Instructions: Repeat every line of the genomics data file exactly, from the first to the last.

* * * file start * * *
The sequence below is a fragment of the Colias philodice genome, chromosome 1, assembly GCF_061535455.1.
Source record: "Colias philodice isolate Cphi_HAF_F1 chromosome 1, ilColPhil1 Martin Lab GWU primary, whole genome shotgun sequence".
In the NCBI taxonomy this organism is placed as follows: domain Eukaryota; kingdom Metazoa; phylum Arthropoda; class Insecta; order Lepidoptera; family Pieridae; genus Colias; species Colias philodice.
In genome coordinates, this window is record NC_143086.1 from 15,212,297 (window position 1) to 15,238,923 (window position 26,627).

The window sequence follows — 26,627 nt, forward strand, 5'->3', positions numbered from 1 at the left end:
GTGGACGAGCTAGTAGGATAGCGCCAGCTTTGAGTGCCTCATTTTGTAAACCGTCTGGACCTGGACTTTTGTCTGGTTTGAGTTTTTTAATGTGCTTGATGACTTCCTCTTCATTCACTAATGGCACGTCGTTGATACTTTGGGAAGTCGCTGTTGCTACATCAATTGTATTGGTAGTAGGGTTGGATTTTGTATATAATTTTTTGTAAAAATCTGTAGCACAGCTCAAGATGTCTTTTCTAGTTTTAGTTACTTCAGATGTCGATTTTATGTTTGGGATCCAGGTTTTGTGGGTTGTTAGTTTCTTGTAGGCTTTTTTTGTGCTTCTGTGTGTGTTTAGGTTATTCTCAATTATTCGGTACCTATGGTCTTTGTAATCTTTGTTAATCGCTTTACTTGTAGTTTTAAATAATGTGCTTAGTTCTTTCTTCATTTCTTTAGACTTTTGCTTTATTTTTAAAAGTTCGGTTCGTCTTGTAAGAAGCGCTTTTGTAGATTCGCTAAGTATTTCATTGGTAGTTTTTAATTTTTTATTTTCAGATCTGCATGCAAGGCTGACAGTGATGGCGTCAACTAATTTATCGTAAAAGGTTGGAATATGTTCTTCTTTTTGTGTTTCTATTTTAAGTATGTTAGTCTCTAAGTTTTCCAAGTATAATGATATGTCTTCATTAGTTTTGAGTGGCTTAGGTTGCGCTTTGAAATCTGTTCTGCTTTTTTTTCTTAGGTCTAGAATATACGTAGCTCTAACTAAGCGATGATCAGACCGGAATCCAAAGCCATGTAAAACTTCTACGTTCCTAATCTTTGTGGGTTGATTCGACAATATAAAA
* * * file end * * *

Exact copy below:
The sequence below is a fragment of the Colias philodice genome, chromosome 1, assembly GCF_061535455.1.
Source record: "Colias philodice isolate Cphi_HAF_F1 chromosome 1, ilColPhil1 Martin Lab GWU primary, whole genome shotgun sequence".
In the NCBI taxonomy this organism is placed as follows: domain Eukaryota; kingdom Metazoa; phylum Arthropoda; class Insecta; order Lepidoptera; family Pieridae; genus Colias; species Colias philodice.
In genome coordinates, this window is record NC_143086.1 from 15,212,297 (window position 1) to 15,238,923 (window position 26,627).

The window sequence follows — 26,627 nt, forward strand, 5'->3', positions numbered from 1 at the left end:
GTGGACGAGCTAGTAGGATAGCGCCAGCTTTGAGTGCCTCATTTTGTAAACCGTCTGGACCTGGACTTTTGTCTGGTTTGAGTTTTTTAATGTGCTTGATGACTTCCTCTTCATTCACTAATGGCACGTCGTTGATACTTTGGGAAGTCGCTGTTGCTACATCAATTGTATTGGTAGTAGGGTTGGATTTTGTATATAATTTTTTGTAAAAATCTGTAGCACAGCTCAAGATGTCTTTTCTAGTTTTAGTTACTTCAGATGTCGATTTTATGTTTGGGATCCAGGTTTTGTGGGTTGTTAGTTTCTTGTAGGCTTTTTTTGTGCTTCTGTGTGTGTTTAGGTTATTCTCAATTATTCGGTACCTATGGTCTTTGTAATCTTTGTTAATCGCTTTACTTGTAGTTTTAAATAATGTGCTTAGTTCTTTCTTCATTTCTTTAGACTTTTGCTTTATTTTTAAAAGTTCGGTTCGTCTTGTAAGAAGCGCTTTTGTAGATTCGCTAAGTATTTCATTGGTAGTTTTTAATTTTTTATTTTCAGATCTGCATGCAAGGCTGACAGTGATGGCGTCAACTAATTTATCGTAAAAGGTTGGAATATGTTCTTCTTTTTGTGTTTCTATTTTAAGTATGTTAGTCTCTAAGTTTTCCAAGTATAATGATATGTCTTCATTAGTTTTGAGTGGCTTAGGTTGCGCTTTGAAATCTGTTCTGCTTTTTTTTCTTAGGTCTAGAATATACGTAGCTCTAACTAAGCGATGATCAGACCGGAATCCAAAGCCATGTAAAACTTCTACGTTCCTAATCTTTGTGGGTTGATTCGACAATATAAAA